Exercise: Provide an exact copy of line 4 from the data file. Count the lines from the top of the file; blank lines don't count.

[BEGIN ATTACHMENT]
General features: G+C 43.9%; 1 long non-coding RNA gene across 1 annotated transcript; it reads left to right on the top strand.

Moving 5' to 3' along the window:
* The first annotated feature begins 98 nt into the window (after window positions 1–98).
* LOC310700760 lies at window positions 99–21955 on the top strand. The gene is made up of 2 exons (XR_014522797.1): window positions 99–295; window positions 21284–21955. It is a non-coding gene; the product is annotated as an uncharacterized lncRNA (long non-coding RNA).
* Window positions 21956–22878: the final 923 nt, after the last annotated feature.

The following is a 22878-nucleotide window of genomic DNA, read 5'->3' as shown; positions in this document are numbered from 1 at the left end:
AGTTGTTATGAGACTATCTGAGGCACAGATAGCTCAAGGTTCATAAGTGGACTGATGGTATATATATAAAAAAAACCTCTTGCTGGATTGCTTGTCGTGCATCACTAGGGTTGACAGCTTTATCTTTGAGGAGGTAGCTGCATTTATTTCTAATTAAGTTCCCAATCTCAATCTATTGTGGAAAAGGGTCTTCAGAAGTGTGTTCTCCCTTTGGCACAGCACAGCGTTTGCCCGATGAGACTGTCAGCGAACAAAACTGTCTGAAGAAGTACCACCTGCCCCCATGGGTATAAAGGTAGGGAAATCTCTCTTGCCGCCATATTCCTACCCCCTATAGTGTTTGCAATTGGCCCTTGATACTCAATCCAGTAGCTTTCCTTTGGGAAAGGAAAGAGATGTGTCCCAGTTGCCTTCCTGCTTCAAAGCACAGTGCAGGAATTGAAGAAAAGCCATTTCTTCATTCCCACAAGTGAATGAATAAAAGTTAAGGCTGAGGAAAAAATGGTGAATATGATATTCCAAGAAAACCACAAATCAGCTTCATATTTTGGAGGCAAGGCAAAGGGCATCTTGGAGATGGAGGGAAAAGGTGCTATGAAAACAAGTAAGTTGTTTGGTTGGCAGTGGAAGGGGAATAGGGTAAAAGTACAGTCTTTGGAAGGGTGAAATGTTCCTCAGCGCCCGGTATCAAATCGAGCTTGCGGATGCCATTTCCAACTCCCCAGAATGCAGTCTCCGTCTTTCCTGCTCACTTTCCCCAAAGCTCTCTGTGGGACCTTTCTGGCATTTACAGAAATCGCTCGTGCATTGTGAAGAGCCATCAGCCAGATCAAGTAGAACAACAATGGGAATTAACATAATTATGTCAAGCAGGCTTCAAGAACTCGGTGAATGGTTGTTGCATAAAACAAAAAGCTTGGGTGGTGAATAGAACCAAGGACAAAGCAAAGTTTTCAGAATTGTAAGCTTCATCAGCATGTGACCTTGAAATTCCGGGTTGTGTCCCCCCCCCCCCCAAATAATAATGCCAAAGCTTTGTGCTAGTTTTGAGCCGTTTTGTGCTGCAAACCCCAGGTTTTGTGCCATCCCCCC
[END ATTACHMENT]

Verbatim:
* LOC310700760 lies at window positions 99–21955 on the top strand. The gene is made up of 2 exons (XR_014522797.1): window positions 99–295; window positions 21284–21955. It is a non-coding gene; the product is annotated as an uncharacterized lncRNA (long non-coding RNA).